The write strategy technology in the BD-RE (Rewritable) for example utilizes multiple LD pulses possessing up to three types of power levels as shown in FIG. 2. These three types of power levels in order of high power are write power (Pw), erase power (Pe), and bottom power (Pb). Irradiating the write power (Pw) LD light onto the optical disk melts the recording film on the optical disk. After quickly cooling, the optical disk then reaches an amorphous state (non-crystallized state) where the light reflectance is low. This section of film is utilized as the recording mark. Moreover, irradiating the erase power (Pe) LD light onto the optical disk forms a crystallized state on the optical disk recording film. The section of the optical disk that was a non-crystallized state before irradiating the LD light reaches a crystallized state, and the section of the disk that was originally crystallized, remains in that state. The recording mark is erased in this way.

The write strategy includes rectangular mono-pulses utilized in CD-R, DVD-R, comb-like multi-pulses utilized in CD-RW, DVD-RW, DVD-RAM (See FIG. 2), and castle-shaped (non-multi) pulses utilized in high-speed recording of DVD optical disks (See FIG. 3).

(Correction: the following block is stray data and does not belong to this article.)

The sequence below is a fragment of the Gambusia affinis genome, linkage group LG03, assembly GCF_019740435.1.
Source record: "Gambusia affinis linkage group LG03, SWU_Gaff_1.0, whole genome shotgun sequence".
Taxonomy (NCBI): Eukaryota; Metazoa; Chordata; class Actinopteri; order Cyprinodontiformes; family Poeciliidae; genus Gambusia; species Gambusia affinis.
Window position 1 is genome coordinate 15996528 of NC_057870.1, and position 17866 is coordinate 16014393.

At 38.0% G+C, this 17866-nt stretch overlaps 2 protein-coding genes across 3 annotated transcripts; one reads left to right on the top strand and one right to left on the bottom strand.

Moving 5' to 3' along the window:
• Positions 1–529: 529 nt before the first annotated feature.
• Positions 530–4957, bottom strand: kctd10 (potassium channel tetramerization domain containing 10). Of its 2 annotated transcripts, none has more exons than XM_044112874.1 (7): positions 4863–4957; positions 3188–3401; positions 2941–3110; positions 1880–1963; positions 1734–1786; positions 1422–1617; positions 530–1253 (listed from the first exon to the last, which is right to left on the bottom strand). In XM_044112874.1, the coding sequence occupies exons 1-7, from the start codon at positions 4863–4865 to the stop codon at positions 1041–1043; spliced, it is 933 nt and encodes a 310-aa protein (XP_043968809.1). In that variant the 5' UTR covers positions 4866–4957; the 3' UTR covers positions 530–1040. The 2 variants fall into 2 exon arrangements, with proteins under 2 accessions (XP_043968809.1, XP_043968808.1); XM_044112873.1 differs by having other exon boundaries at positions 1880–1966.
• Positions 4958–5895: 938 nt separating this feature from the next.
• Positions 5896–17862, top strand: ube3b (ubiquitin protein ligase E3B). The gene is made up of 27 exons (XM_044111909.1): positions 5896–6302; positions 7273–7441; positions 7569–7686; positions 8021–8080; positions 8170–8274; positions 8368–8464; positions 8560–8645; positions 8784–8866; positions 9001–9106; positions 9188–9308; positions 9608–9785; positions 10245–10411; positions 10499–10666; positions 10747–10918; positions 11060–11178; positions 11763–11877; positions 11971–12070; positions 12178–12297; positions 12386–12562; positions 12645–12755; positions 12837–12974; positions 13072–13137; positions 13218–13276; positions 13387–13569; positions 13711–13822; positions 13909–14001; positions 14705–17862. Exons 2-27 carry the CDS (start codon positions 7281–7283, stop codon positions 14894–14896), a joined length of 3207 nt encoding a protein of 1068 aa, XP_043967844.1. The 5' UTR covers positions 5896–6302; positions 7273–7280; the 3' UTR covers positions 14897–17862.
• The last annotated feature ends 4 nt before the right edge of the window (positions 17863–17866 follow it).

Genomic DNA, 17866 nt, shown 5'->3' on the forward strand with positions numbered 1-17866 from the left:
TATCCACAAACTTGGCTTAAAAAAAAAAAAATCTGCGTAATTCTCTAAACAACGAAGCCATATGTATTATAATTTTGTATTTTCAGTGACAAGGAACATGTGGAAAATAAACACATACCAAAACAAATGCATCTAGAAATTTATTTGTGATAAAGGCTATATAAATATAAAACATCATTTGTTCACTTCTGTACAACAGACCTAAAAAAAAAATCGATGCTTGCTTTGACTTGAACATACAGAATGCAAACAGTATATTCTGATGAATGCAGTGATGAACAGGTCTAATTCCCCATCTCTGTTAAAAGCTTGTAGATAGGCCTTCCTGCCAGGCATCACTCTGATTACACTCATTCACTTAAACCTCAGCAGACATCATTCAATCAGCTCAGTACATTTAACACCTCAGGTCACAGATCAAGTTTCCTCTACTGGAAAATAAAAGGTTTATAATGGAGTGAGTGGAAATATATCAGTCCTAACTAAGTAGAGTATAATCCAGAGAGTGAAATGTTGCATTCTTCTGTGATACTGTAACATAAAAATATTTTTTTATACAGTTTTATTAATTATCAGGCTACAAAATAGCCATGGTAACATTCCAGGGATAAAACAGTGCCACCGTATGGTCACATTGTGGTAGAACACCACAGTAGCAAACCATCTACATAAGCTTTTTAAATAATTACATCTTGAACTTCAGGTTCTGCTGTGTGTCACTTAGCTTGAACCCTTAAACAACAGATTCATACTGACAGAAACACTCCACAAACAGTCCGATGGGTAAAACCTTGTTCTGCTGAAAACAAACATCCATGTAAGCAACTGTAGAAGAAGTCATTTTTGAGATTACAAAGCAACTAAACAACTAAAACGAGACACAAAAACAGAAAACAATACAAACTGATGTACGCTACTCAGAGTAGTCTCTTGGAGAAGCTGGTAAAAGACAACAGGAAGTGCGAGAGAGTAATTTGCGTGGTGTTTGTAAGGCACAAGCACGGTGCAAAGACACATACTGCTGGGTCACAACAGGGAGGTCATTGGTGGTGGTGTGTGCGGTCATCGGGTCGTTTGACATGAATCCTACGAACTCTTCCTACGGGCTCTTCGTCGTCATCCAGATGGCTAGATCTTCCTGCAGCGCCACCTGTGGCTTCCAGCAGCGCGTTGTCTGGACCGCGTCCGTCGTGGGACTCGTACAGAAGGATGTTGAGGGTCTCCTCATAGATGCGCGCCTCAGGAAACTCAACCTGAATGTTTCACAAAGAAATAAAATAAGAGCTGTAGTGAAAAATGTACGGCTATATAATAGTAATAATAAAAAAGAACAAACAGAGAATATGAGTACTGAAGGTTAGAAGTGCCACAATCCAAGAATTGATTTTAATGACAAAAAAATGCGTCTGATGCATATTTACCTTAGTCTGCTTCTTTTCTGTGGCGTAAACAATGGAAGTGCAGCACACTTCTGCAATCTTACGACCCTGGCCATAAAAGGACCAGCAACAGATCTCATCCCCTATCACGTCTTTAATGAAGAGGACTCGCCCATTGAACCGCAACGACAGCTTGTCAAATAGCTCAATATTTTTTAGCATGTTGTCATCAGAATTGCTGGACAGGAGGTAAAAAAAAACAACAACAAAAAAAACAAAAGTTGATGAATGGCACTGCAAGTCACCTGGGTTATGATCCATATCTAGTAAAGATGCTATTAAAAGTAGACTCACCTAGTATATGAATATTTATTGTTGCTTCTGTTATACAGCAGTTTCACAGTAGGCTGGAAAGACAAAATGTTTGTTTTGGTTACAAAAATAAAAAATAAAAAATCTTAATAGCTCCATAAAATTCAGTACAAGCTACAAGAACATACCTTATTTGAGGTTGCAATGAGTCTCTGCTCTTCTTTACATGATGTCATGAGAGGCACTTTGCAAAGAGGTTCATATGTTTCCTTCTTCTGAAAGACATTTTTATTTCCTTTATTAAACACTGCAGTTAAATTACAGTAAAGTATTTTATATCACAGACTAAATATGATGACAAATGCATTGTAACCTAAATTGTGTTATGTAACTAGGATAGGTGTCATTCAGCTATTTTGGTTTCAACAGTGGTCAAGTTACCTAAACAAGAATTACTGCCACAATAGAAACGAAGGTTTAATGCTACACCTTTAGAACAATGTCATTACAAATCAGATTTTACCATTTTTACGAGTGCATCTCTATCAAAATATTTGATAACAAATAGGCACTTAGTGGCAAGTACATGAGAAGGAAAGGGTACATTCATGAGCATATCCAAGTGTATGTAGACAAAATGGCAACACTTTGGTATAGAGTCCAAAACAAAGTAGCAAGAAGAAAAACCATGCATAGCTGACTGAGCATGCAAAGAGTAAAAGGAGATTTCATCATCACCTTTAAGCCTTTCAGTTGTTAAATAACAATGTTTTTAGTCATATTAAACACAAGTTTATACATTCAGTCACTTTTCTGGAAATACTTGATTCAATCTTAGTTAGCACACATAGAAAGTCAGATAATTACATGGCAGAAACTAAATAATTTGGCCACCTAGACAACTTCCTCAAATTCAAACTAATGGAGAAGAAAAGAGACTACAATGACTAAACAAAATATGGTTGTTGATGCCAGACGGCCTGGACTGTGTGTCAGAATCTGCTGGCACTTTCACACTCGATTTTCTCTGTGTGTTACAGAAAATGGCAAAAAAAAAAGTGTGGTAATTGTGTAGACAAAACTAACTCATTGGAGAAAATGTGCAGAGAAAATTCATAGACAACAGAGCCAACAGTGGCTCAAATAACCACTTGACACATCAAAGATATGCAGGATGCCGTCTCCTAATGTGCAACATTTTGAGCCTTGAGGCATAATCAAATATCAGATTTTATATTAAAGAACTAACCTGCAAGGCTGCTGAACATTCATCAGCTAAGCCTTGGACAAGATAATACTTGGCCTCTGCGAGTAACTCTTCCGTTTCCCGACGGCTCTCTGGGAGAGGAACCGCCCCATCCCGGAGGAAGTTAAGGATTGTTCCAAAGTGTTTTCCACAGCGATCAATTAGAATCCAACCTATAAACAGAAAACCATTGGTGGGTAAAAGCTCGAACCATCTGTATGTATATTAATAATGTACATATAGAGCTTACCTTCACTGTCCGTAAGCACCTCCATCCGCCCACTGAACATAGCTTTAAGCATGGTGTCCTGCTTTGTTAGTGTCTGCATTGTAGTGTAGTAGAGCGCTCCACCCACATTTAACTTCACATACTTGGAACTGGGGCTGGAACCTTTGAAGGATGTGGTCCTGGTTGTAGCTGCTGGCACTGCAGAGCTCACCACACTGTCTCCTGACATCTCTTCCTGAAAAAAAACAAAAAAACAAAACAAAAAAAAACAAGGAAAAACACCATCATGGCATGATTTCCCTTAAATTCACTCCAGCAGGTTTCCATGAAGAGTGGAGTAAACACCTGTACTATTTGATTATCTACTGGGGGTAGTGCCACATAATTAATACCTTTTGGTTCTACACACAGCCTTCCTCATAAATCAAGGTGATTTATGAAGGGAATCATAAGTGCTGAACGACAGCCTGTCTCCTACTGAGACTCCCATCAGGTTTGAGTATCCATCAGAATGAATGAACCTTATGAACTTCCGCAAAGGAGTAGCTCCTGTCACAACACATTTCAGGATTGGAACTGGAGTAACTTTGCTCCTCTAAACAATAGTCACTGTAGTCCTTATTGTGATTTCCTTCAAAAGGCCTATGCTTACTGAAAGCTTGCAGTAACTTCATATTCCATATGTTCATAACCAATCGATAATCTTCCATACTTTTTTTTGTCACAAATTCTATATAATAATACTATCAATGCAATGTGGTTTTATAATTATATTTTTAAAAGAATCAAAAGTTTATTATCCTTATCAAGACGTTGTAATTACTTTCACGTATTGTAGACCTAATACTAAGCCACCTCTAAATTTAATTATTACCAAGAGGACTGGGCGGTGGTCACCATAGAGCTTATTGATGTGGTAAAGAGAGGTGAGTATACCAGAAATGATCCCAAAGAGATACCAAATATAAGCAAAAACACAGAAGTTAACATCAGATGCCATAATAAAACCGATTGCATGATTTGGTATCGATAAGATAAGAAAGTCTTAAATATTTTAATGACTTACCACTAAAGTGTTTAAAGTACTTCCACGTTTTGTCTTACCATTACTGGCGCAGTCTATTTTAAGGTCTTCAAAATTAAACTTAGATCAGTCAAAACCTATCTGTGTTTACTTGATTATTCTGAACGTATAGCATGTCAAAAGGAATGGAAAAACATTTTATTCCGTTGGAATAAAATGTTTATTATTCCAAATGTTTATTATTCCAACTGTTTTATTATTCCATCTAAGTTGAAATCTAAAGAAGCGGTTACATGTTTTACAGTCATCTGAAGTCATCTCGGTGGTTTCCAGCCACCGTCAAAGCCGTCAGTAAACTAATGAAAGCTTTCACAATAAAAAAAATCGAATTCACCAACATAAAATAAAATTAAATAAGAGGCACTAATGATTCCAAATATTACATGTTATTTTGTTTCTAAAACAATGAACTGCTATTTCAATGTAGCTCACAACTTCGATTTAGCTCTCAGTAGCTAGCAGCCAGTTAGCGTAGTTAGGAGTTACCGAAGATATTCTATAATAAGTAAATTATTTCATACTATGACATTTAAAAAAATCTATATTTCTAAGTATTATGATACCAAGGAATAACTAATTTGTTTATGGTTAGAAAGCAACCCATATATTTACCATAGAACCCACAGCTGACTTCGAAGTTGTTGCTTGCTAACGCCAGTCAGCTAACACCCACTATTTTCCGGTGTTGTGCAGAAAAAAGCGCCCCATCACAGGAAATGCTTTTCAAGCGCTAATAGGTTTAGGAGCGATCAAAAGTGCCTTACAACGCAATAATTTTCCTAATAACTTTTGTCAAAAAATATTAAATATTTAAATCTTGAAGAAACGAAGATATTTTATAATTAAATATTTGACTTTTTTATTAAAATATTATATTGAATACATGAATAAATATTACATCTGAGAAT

As shown in FIG. 2 and FIG. 3, the values that determine the recording waveform edge timing, and values that determine recording power such as the write power Pw, gap power Pg, erase power Pe are called the recording parameters. Optimum values for these recording parameters are determined beforehand and prerecorded into each recording medium. In the BD-RE (rewritable Blu-ray disk) for example, the optimal recording parameter values are written into the DI information within the Permanent Information and Control data formed on the lead in zone on the inner circumference of the disk. Optimal values for recording parameter groups differ according to the composition and material used in the recording medium.

Namely, during recording of the recording marks, the recording parameters such as values for determining the recording waveform edge timing, values for determining recording powers such as Pw and Pg, and values for each shift table are loaded from the recording medium and an ideal recording mark is then formed by utilizing these loaded recording parameters to regulate the LD pulse.

A poorly formed recording mark might make correctly reproducing the recorded data impossible so the recording mark must be correctly formed. In order to form a satisfactory recording mark, the LD emits pulsed light to control the heat accumulating from light emitted onto the recording film of the optical disk. Electrical current is usually provided in a pulsed state to the semiconductor laser diode (hereafter called LD) that emits the LD light.

The LD driver (LDD) is a device for providing electrical current in a pulsed state to the LD. Providing electrical current in a pulsed state to the LD, by way of the LD driver allows the LD to generate a light emission pattern based on the pulse timing of the supplied electrical current, and in this way form a satisfactory recording mark.